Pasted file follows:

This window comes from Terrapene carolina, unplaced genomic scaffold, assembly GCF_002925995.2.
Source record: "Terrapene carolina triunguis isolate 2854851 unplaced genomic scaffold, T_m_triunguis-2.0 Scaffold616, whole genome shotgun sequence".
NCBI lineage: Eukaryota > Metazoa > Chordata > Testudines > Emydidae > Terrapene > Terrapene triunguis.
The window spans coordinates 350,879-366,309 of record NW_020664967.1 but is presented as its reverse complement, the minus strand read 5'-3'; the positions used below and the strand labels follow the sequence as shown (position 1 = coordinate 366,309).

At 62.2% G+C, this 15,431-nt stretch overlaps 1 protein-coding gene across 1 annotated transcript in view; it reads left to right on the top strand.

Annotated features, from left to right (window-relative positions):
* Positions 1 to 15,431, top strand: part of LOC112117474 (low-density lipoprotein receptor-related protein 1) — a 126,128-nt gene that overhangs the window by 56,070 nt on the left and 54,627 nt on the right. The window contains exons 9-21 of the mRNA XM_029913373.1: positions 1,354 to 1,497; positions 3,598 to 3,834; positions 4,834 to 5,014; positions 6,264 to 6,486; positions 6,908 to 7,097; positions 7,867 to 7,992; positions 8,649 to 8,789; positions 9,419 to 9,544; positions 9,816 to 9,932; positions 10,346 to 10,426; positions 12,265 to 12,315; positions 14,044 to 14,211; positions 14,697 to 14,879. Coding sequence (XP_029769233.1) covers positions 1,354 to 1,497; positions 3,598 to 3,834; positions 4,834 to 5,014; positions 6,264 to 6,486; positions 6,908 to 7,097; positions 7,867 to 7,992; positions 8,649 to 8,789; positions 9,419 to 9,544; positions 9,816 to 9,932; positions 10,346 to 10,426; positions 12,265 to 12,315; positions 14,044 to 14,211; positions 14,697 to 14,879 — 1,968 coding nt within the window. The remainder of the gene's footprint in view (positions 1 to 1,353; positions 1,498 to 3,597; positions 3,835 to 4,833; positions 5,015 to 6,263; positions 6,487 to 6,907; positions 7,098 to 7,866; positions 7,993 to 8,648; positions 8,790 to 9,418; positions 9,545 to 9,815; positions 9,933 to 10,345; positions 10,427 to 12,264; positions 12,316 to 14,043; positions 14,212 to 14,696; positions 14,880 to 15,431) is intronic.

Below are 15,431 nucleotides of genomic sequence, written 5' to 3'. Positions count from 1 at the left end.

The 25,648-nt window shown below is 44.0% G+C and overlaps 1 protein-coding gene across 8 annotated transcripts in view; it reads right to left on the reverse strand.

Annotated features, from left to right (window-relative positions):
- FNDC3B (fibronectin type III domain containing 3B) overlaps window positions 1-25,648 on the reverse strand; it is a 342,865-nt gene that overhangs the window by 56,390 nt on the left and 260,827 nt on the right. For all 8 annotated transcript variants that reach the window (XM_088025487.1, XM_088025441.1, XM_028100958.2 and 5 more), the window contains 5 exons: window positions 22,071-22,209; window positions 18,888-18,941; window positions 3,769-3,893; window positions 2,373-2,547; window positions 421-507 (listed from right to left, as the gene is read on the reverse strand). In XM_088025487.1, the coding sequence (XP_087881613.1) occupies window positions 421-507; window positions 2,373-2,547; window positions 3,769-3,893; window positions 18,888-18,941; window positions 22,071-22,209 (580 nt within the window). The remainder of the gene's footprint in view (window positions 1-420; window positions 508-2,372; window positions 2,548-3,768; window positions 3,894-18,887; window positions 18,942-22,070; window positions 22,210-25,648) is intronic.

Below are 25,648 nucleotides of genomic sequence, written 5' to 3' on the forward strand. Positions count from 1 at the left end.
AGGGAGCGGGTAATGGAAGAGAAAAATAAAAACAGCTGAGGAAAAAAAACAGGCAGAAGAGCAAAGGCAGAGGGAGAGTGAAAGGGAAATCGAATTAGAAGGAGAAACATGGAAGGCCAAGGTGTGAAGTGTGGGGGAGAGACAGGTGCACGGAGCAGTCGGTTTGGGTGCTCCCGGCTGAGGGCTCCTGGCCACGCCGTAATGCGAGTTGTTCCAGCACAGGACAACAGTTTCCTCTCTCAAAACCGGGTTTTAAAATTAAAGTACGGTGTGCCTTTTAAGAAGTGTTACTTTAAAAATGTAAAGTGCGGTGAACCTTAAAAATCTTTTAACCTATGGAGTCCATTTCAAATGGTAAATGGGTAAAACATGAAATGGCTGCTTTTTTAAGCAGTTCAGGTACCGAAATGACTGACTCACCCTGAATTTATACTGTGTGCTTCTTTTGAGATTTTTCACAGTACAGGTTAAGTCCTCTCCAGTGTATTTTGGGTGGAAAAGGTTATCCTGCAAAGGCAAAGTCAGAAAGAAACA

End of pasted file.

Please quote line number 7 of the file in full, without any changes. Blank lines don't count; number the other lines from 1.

* Positions 1 to 15,431, top strand: part of LOC112117474 (low-density lipoprotein receptor-related protein 1) — a 126,128-nt gene that overhangs the window by 56,070 nt on the left and 54,627 nt on the right. The window contains exons 9-21 of the mRNA XM_029913373.1: positions 1,354 to 1,497; positions 3,598 to 3,834; positions 4,834 to 5,014; positions 6,264 to 6,486; positions 6,908 to 7,097; positions 7,867 to 7,992; positions 8,649 to 8,789; positions 9,419 to 9,544; positions 9,816 to 9,932; positions 10,346 to 10,426; positions 12,265 to 12,315; positions 14,044 to 14,211; positions 14,697 to 14,879. Coding sequence (XP_029769233.1) covers positions 1,354 to 1,497; positions 3,598 to 3,834; positions 4,834 to 5,014; positions 6,264 to 6,486; positions 6,908 to 7,097; positions 7,867 to 7,992; positions 8,649 to 8,789; positions 9,419 to 9,544; positions 9,816 to 9,932; positions 10,346 to 10,426; positions 12,265 to 12,315; positions 14,044 to 14,211; positions 14,697 to 14,879 — 1,968 coding nt within the window. The remainder of the gene's footprint in view (positions 1 to 1,353; positions 1,498 to 3,597; positions 3,835 to 4,833; positions 5,015 to 6,263; positions 6,487 to 6,907; positions 7,098 to 7,866; positions 7,993 to 8,648; positions 8,790 to 9,418; positions 9,545 to 9,815; positions 9,933 to 10,345; positions 10,427 to 12,264; positions 12,316 to 14,043; positions 14,212 to 14,696; positions 14,880 to 15,431) is intronic.